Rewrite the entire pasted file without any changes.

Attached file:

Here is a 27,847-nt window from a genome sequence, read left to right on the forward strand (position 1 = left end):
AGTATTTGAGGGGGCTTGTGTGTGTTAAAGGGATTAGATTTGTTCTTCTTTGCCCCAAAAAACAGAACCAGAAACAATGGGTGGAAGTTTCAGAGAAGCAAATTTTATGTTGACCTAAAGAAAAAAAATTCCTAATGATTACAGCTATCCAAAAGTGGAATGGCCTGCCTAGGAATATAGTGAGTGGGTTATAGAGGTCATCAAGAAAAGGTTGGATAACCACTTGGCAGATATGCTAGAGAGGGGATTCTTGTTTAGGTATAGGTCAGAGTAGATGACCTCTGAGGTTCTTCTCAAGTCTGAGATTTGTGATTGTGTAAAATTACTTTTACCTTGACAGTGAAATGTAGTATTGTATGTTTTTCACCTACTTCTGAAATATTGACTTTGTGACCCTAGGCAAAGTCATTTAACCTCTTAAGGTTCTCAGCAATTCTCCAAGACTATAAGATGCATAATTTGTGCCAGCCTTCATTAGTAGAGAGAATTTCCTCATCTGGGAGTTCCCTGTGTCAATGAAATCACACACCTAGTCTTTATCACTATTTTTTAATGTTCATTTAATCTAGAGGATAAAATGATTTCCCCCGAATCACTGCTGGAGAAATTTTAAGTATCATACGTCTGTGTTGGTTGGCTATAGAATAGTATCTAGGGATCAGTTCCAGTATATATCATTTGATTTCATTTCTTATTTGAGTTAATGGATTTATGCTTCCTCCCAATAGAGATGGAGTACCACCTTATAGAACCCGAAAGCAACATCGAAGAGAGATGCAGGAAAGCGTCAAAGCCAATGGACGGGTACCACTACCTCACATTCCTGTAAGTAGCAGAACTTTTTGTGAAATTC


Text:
Here is a 27,847-nt window from a genome sequence, read left to right on the forward strand (position 1 = left end):
AGTATTTGAGGGGGCTTGTGTGTGTTAAAGGGATTAGATTTGTTCTTCTTTGCCCCAAAAAACAGAACCAGAAACAATGGGTGGAAGTTTCAGAGAAGCAAATTTTATGTTGACCTAAAGAAAAAAAATTCCTAATGATTACAGCTATCCAAAAGTGGAATGGCCTGCCTAGGAATATAGTGAGTGGGTTATAGAGGTCATCAAGAAAAGGTTGGATAACCACTTGGCAGATATGCTAGAGAGGGGATTCTTGTTTAGGTATAGGTCAGAGTAGATGACCTCTGAGGTTCTTCTCAAGTCTGAGATTTGTGATTGTGTAAAATTACTTTTACCTTGACAGTGAAATGTAGTATTGTATGTTTTTCACCTACTTCTGAAATATTGACTTTGTGACCCTAGGCAAAGTCATTTAACCTCTTAAGGTTCTCAGCAATTCTCCAAGACTATAAGATGCATAATTTGTGCCAGCCTTCATTAGTAGAGAGAATTTCCTCATCTGGGAGTTCCCTGTGTCAATGAAATCACACACCTAGTCTTTATCACTATTTTTTAATGTTCATTTAATCTAGAGGATAAAATGATTTCCCCCGAATCACTGCTGGAGAAATTTTAAGTATCATACGTCTGTGTTGGTTGGCTATAGAATAGTATCTAGGGATCAGTTCCAGTATATATCATTTGATTTCATTTCTTATTTGAGTTAATGGATTTATGCTTCCTCCCAATAGAGATGGAGTACCACCTTATAGAACCCGAAAGCAACATCGAAGAGAGATGCAGGAAAGCGTCAAAGCCAATGGACGGGTACCACTACCTCACATTCCTGTAAGTAGCAGAACTTTTTGTGAAATTC